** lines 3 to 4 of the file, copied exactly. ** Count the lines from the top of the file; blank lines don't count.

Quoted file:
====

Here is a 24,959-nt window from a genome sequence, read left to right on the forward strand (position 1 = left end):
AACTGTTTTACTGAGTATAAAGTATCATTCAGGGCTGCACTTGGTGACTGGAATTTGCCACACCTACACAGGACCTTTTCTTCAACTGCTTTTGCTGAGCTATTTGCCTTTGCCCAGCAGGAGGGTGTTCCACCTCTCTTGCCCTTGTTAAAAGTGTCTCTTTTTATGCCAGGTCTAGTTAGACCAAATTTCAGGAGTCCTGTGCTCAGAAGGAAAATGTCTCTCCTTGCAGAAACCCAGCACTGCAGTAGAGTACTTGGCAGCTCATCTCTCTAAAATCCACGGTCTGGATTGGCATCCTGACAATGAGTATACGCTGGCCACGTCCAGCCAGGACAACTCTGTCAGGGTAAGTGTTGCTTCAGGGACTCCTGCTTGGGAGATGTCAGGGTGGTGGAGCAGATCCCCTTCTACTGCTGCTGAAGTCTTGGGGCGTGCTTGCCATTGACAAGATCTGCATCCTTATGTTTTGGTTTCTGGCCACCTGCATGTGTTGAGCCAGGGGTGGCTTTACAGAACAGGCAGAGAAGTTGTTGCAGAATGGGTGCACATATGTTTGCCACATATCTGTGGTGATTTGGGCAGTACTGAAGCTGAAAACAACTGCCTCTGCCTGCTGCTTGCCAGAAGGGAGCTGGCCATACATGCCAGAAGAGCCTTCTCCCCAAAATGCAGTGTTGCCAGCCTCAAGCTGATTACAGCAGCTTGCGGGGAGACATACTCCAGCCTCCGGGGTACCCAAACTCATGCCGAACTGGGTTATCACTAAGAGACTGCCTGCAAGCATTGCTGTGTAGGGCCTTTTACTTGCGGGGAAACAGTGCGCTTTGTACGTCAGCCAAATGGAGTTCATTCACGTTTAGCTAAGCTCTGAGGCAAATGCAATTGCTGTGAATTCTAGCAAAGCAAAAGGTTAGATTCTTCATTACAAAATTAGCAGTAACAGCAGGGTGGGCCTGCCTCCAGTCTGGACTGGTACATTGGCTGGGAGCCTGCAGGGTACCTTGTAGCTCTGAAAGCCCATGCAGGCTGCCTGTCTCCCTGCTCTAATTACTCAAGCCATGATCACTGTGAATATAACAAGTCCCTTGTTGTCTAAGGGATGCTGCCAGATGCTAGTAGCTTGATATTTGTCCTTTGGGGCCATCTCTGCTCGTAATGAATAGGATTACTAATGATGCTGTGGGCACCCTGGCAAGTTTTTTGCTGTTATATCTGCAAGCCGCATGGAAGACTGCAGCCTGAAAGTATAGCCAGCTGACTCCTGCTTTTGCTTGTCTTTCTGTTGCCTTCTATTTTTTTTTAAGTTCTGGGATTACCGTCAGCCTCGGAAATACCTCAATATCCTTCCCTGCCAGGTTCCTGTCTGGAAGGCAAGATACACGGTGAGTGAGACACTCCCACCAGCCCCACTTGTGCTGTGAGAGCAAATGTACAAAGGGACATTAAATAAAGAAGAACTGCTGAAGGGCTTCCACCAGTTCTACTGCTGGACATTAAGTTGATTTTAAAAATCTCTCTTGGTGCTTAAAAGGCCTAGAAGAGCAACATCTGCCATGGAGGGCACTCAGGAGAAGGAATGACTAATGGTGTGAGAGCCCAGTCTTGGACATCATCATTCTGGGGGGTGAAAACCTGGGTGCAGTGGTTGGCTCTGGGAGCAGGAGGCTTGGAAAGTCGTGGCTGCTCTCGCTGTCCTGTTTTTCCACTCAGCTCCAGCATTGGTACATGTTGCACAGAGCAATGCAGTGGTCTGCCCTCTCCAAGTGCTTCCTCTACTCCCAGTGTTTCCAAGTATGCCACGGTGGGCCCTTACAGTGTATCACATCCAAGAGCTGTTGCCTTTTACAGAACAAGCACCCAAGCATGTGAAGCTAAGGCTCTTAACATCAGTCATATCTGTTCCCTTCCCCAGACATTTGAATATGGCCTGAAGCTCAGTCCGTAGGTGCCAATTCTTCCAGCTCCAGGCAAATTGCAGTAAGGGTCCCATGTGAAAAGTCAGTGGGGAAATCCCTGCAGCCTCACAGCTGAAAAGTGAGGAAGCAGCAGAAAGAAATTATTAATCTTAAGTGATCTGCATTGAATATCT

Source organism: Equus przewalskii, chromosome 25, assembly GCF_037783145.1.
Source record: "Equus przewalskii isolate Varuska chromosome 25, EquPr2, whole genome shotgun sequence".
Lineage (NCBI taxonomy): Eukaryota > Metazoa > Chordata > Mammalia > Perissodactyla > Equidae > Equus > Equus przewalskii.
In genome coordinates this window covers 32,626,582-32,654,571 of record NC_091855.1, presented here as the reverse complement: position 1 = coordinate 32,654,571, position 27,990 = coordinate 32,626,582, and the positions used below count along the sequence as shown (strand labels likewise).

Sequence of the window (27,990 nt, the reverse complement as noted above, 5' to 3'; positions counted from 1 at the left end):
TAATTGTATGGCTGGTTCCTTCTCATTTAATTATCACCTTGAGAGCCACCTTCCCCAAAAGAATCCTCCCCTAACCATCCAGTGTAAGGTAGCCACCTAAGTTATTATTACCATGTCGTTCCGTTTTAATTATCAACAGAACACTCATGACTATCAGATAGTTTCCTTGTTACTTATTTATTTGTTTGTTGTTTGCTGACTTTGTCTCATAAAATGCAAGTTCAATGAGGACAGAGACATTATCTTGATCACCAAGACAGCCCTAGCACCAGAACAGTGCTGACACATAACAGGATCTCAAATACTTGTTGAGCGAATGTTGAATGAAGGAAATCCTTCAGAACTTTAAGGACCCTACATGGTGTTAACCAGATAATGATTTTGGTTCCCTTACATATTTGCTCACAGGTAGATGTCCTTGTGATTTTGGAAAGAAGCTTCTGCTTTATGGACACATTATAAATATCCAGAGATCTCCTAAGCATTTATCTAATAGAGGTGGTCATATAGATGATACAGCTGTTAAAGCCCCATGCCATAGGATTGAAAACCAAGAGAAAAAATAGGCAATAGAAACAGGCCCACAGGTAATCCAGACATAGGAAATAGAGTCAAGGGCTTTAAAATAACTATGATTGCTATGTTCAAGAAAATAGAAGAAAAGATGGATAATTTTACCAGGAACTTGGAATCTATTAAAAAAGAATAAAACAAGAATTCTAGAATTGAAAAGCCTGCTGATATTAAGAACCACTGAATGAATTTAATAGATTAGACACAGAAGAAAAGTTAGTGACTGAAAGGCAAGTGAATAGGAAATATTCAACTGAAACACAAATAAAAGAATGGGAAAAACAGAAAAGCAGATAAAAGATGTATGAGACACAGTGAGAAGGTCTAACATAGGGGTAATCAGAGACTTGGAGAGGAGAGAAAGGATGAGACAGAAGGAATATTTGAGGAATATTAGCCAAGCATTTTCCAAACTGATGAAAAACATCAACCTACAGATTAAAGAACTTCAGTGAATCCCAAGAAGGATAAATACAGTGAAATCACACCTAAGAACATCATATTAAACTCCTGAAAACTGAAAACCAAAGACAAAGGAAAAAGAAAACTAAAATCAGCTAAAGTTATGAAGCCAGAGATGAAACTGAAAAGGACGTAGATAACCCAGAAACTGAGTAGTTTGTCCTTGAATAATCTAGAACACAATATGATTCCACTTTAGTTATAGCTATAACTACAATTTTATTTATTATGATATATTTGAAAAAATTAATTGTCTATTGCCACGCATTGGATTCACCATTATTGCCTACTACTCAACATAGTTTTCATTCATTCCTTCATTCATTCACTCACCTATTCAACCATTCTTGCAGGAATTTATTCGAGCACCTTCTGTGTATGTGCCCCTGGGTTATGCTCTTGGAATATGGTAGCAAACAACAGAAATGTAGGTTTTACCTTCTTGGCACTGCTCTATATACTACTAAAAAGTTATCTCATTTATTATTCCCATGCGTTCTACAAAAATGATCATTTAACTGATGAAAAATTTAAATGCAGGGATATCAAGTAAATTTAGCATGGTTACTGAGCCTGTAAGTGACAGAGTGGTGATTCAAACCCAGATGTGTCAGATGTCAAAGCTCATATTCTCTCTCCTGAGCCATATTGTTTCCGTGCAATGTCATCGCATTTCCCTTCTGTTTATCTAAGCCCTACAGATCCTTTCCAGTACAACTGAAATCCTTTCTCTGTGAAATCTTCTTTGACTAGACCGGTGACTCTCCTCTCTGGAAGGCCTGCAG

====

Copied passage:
Source organism: Equus przewalskii, chromosome 25, assembly GCF_037783145.1.
Source record: "Equus przewalskii isolate Varuska chromosome 25, EquPr2, whole genome shotgun sequence".